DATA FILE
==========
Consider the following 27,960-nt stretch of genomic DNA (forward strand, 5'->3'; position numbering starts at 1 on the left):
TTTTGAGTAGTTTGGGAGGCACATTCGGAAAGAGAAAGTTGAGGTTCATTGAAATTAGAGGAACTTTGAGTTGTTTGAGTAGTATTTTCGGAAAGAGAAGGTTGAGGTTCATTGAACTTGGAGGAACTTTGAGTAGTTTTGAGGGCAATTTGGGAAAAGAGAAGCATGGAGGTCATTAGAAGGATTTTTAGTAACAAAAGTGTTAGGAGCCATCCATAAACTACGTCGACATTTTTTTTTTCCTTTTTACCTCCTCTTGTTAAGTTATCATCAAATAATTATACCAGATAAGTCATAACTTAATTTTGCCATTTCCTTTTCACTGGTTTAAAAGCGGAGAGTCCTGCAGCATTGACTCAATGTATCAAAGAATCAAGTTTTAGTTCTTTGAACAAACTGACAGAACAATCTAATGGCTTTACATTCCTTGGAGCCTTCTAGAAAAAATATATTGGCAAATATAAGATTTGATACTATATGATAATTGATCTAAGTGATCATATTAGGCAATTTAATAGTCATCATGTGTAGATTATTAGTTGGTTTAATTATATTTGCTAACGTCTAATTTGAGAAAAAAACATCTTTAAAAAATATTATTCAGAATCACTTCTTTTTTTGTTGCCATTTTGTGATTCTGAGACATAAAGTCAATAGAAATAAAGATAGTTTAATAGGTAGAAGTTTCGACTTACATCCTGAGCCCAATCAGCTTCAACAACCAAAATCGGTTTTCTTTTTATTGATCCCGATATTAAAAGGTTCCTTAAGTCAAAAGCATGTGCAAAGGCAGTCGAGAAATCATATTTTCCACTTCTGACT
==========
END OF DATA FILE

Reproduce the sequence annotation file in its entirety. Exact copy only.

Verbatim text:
Consider the following 27,960-nt stretch of genomic DNA (forward strand, 5'->3'; position numbering starts at 1 on the left):
TTTTGAGTAGTTTGGGAGGCACATTCGGAAAGAGAAAGTTGAGGTTCATTGAAATTAGAGGAACTTTGAGTTGTTTGAGTAGTATTTTCGGAAAGAGAAGGTTGAGGTTCATTGAACTTGGAGGAACTTTGAGTAGTTTTGAGGGCAATTTGGGAAAAGAGAAGCATGGAGGTCATTAGAAGGATTTTTAGTAACAAAAGTGTTAGGAGCCATCCATAAACTACGTCGACATTTTTTTTTTCCTTTTTACCTCCTCTTGTTAAGTTATCATCAAATAATTATACCAGATAAGTCATAACTTAATTTTGCCATTTCCTTTTCACTGGTTTAAAAGCGGAGAGTCCTGCAGCATTGACTCAATGTATCAAAGAATCAAGTTTTAGTTCTTTGAACAAACTGACAGAACAATCTAATGGCTTTACATTCCTTGGAGCCTTCTAGAAAAAATATATTGGCAAATATAAGATTTGATACTATATGATAATTGATCTAAGTGATCATATTAGGCAATTTAATAGTCATCATGTGTAGATTATTAGTTGGTTTAATTATATTTGCTAACGTCTAATTTGAGAAAAAAACATCTTTAAAAAATATTATTCAGAATCACTTCTTTTTTTGTTGCCATTTTGTGATTCTGAGACATAAAGTCAATAGAAATAAAGATAGTTTAATAGGTAGAAGTTTCGACTTACATCCTGAGCCCAATCAGCTTCAACAACCAAAATCGGTTTTCTTTTTATTGATCCCGATATTAAAAGGTTCCTTAAGTCAAAAGCATGTGCAAAGGCAGTCGAGAAATCATATTTTCCACTTCTGACT